If, and when, Federer loses the No. 1 ranking, the top 5 will become a revolving door. There will not be consistency in the Nos.1, 2 and 3 rankings which will cause a domino effect going through the top 10. Nadal has exhibited a pattern in the last two years of his play coming to a halt after Wimby. Djok similar results.

I don’t think the writer should place too much emphasis on Djok’s form as the benchmark for all future tournaments because of his ostensible fitness problems.

I pick Tsonga to win the final/championship match.


Von Says:

Jane:

“Lol. No, I’m not the betting kind. I have a tough time trying to predict winners most of the time.” I can’t either or else I would have lost a bundle today. I was just pushing your buttons.

“It’d be kind of boring, I think.” I agree.

Don’t laugh, but I am not very smart at interpreting the acronyms on these threads. What does “LOL” mean, and “GOAT”?


jane Says:

I’d never laugh Von – had to google half them myself.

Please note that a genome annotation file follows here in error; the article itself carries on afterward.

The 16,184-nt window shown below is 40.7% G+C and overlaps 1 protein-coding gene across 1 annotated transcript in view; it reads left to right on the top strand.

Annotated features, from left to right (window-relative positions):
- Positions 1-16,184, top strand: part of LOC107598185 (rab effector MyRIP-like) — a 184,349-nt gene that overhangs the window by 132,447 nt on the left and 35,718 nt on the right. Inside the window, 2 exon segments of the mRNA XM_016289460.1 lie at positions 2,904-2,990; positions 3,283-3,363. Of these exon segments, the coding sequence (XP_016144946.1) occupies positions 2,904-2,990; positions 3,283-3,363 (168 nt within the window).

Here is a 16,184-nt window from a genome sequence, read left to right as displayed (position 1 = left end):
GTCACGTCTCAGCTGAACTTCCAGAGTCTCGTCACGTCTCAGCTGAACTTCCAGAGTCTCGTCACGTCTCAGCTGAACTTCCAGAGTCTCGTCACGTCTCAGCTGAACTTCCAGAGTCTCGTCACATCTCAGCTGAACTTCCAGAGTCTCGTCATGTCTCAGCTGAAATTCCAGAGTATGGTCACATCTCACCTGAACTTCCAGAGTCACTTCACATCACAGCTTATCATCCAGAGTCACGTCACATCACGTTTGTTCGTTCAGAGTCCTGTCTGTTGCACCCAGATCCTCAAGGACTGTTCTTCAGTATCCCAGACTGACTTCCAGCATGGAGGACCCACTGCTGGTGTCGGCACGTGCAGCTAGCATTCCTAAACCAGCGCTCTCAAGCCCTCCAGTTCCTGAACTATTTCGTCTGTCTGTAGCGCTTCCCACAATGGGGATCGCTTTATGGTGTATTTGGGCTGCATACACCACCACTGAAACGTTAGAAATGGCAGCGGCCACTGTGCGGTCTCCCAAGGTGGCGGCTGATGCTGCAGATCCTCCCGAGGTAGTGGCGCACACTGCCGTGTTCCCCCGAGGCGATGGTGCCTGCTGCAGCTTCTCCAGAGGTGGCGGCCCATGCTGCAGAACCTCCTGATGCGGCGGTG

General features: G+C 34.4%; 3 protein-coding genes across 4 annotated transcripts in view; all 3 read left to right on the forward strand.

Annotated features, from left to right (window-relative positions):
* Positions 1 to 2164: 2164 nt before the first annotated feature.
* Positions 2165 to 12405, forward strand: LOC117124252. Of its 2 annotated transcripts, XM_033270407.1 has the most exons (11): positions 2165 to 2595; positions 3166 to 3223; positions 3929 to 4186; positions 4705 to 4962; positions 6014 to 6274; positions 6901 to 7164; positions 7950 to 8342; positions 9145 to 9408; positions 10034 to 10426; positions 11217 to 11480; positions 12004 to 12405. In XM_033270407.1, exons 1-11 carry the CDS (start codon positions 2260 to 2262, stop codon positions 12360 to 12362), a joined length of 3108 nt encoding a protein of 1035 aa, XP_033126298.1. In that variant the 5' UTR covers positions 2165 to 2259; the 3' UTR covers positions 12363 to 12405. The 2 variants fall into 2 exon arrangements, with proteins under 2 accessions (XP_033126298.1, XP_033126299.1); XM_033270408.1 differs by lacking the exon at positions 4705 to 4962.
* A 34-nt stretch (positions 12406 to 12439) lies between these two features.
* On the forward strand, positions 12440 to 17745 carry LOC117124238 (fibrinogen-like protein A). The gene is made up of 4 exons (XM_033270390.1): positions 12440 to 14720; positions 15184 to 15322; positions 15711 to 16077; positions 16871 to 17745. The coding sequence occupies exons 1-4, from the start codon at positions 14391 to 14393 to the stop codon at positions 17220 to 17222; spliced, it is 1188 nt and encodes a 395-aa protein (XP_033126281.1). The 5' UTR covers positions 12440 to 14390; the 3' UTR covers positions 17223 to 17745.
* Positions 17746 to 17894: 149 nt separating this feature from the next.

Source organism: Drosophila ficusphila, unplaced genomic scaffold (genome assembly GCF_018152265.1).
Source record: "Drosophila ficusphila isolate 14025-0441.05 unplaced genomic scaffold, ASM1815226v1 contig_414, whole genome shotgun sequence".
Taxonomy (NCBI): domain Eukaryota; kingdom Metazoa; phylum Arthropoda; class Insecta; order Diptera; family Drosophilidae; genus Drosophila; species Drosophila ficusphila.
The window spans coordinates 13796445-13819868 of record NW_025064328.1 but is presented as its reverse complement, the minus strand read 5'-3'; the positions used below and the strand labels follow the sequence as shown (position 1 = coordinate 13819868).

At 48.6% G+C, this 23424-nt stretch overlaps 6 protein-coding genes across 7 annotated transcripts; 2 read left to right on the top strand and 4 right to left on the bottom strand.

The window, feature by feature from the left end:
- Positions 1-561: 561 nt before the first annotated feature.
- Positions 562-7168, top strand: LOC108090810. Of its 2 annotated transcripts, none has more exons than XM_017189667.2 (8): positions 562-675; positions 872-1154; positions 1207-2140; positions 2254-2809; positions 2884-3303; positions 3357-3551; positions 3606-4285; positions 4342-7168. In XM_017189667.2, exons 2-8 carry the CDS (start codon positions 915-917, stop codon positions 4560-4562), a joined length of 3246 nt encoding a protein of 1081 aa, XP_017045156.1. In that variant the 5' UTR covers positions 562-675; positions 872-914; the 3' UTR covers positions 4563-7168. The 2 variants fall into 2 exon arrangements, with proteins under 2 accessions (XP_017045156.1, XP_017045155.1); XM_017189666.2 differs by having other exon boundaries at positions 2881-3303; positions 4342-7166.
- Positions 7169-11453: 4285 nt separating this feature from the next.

LOL: laughing out loud (or sometimes lots of laughs)

GOAT; haha – took me a while to figure that one out myself – it means not stubborn or Capricorn or cheese, or any of the other things you’d associate with the mammal. It means “Greatest of All Time”.

Maria and Ana final match is entertaining so far; I’m glad it hasn’t been a rout. I’d love to see it go three sets. Masha just took the first set, but it wasn’t easy for her. The difference so far may be that Maria is a ruthless competitor (as commentators said), and Ivanovic is not quite there yet. But she will be.

Is anyone else getting tired of “come ons”?? Sheesh – can’t they say something else.


Tejuz Says:

Djok might be too carried away after beating Fed that he might be in danger of losing his next match. Just like he lost in Cincy after beating Fed in Montreal. Tsonga might surprise him for sure… and he might not have too many plans againt Tsonga.


Franz Says:

.. sadly i missed the federer match, but i have seen djokovic play, Tsonga certainly surprised all, those who missed the match ought to be ashamed, espn360 still has it under replays, tsonga is unbelievable and has never played Djokovic, so both of them don’t really know eachother. i’d like to see tsonga loose after what he did in match though, yelling at umpire even if call was bad is just wrong.


Von Says:

Jane:

Thanks for not laughing.

I thought that LOL could possibly mean: laugh out loud, or, Lord Oh Lord. I always say “Lord have mercy.” That’s my way of expressing myself if I am faced with a problem.

And GOAT, in the sports world, is like the following: “one day hero, next day goat.” Goat meaning a loser, idiot, etc.